Increased DCX Expression Promotes hNP Migration out of Neurospheres

To assess the effect of DCX on migration of hNPs, we performed two separate assays: migration across a Matrigel substrate and migration in brain slice cultures. Similar sized hNPs prepared from H9 (Fig. 4A–4D), and CT-2 (Fig. 4E–4G) hESC (diameter approximately 200 μm, n = 4) were plated and the distance from the center, to the edge of the neurosphere, was measured at the start of each experiment 1, 12, 24, and 48 hours later. Within each neurosphere, 50–60 cells from five different FOVs were evaluated for their migration away from the neurosphere. By 1 hour after plating cells had not yet migrated away from either pPBCAG-GFP (Fig. 4A) or pPBCAG-DCX-IRES-GFP neurospheres (Fig. 4B). In contrast, 12 hours after plating GFP+ cells migrated out of neurospheres and onto the Matrigel in both transfection conditions. In GFP transgenic neurospheres, without a DCX transgene, GFP+/DCX− cells (box 1) migrated for a shorter distances than GFP+/DCX+ cells (box 2) (Fig. 4D). In the DCX transgenic neurospheres, we observed a significantly larger number of GFP expressing cells migrating out onto the Matrigel (Fig. 4B), and the cells that migrated onto the Matrigel traveled farther than cells from the GFP-transfected neurospheres (Fig. 4C, 4D). The average distance of cells from the center of neurosphere 12 hours after plating was 288.8 ± 16.6 μm for DCX-transfected hNPs and 125.2 ± 11.5 μm for GFP-transfected hNPs (***, p < 0.005). DCX+/GFP+ cells from the GFP-transfected neurospheres migrated significantly shorter distances (188.2 ± 20.45 μm) than the GFP+/DCX+ cells from hNPs transfected with the DCX expressing transgene (288.8 ± 16.6 μm) (Fig. 4D).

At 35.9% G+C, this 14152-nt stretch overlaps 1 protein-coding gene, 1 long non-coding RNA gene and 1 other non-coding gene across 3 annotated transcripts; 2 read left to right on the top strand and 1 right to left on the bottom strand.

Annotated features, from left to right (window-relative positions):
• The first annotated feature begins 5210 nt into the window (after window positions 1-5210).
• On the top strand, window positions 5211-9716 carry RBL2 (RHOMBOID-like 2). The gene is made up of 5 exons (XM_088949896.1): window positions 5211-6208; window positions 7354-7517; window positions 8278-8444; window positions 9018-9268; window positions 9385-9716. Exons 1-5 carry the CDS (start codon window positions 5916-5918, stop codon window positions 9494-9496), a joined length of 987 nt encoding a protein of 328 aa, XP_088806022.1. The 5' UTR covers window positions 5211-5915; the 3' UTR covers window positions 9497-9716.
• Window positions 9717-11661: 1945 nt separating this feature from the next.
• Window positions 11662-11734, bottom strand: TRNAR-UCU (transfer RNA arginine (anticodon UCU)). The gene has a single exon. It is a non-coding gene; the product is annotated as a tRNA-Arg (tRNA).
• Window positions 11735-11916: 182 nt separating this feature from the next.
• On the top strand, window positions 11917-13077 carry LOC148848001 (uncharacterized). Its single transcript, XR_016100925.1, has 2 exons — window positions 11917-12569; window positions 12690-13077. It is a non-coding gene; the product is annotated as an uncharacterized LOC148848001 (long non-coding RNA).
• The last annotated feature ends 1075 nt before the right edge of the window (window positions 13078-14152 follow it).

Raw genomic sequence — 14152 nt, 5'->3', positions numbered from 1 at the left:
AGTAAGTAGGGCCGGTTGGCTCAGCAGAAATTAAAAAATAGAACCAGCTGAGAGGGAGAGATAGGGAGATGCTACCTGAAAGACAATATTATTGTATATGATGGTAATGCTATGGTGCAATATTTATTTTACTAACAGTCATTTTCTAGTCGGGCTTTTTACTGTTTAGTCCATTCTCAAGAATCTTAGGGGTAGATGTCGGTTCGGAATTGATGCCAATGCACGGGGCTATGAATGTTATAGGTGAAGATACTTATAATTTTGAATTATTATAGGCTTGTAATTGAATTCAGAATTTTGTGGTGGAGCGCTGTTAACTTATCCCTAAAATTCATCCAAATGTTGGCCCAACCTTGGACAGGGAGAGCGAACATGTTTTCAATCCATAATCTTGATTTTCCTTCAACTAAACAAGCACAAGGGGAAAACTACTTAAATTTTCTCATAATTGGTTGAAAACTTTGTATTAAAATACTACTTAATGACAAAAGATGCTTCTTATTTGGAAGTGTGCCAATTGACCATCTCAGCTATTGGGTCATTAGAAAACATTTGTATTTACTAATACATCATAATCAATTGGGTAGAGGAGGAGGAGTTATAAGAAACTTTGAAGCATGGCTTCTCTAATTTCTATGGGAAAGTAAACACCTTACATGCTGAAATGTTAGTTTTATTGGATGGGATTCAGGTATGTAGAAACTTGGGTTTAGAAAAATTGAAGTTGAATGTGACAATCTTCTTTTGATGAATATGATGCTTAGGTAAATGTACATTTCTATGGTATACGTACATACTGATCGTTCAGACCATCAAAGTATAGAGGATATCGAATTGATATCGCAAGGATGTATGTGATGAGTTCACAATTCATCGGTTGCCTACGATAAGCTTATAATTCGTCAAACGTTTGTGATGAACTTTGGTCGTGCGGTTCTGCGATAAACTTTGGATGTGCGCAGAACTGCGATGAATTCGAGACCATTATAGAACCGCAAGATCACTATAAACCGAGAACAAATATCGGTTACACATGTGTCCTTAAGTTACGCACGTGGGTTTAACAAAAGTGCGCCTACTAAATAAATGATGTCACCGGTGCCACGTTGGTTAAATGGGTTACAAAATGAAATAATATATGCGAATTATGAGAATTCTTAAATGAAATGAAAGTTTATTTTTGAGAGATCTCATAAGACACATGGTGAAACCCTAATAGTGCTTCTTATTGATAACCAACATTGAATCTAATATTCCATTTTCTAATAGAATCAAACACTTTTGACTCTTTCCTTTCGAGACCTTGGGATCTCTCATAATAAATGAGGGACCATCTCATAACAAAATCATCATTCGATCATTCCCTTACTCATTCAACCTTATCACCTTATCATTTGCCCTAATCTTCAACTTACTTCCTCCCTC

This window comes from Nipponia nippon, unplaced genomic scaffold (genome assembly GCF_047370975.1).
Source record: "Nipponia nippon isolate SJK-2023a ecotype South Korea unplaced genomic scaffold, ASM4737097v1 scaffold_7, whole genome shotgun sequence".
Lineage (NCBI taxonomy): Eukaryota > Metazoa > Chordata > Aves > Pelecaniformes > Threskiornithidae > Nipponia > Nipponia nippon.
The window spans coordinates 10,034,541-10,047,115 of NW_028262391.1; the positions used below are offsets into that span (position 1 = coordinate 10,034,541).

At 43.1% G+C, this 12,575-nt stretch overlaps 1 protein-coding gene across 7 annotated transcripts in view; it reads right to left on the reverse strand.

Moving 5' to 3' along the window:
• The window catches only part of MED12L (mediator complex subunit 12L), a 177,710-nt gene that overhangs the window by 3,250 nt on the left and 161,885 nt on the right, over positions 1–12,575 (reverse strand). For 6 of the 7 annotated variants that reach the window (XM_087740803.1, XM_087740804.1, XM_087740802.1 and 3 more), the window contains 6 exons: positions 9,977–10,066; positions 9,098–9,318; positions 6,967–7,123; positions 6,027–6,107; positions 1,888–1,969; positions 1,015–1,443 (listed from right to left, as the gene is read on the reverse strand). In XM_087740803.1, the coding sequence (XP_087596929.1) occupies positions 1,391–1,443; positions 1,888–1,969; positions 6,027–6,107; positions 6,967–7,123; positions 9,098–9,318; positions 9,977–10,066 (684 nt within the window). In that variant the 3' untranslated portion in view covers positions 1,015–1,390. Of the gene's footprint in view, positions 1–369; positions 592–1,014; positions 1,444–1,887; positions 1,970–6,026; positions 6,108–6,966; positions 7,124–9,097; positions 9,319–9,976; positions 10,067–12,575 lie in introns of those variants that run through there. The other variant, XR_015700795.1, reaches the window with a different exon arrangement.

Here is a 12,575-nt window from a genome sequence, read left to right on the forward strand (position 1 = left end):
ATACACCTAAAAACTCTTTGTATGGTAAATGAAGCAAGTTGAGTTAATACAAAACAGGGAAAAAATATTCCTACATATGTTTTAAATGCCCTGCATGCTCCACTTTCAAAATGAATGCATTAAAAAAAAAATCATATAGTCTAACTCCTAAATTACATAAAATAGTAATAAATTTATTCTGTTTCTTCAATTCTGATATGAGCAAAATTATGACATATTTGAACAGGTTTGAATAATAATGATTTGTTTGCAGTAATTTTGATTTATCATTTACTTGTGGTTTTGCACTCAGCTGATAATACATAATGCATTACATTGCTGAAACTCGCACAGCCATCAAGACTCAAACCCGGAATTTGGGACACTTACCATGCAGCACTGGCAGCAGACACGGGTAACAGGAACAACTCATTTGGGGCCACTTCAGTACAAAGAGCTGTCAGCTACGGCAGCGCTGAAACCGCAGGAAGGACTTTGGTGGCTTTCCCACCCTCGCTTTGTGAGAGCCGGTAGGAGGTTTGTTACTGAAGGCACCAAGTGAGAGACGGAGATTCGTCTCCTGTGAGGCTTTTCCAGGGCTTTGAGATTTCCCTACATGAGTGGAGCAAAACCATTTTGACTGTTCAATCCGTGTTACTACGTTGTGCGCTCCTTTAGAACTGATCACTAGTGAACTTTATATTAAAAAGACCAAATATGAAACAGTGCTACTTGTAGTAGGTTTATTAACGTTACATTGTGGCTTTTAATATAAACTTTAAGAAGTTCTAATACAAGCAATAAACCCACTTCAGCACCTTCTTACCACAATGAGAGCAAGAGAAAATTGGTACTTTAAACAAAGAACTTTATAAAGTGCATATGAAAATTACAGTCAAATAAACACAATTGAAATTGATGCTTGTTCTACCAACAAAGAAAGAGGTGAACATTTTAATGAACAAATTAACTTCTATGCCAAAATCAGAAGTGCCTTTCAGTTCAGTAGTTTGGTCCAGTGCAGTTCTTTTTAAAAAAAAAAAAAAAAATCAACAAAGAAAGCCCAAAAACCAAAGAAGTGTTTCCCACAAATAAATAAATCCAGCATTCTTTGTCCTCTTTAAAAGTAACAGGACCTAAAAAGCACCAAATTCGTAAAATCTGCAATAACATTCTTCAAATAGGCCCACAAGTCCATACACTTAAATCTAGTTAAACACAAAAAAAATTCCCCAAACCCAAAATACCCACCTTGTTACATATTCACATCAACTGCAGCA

Figure 4.

Migration of human neuroprogenitor (hNP) from neurospheres on Matrigel surface. (A–D): H9 hNP. (E–G): CT-2 hNP. (A) Neurospheres are of similar size in both conditions (pPBCAG-GFP-PB, A, E, left) and pPBCAG-DCX-IRES-GFP (B, F, left) when plated at Matrigel at the beginning of experiment. After 12 hours while many hNPs transfected with pPBCAG-GFP-PB are still found within the core of neurospheres (A, E, right), neurospheres transfected with pPBCAG-DCX-IRES-GFP cells migrated further away from the center of neurospheres (B, F, right). (C): Graph shows an average distance of GFP+ hNPs in neurospheres transfected with either pPBCAG-DCX-IRES-GFP or pCAG-GFP-PB. (D): An average distance of hNPs 12 hours after plating on Matrigel is shown in graph. Distance of both DCX+/GFP− and GFP+ cells after pPBCAG-GFP is significantly smaller when compared to distance of GFP+ cells after pPBCAG-DCX-IRES-GFP transfection. In each experiment (n = 4), a migration is assessed in three neurospheres. Asterisk indicates statistical significance with respect to the value of control cells. ***, p < .005. (G): An average distance of CT-2 derived hNPs was determined at 12 hours after plating neurospheres on Matrigel. In each experiment (n = 2), a migration was assessed in three neurospheres. Scale bars = 150 μm. Abbreviations: DAPI, 4′,6-diamidino-2-phynylindole; DCX, Doublecortin; GFP, green fluorescent protein; IRES, internal ribosome entry site.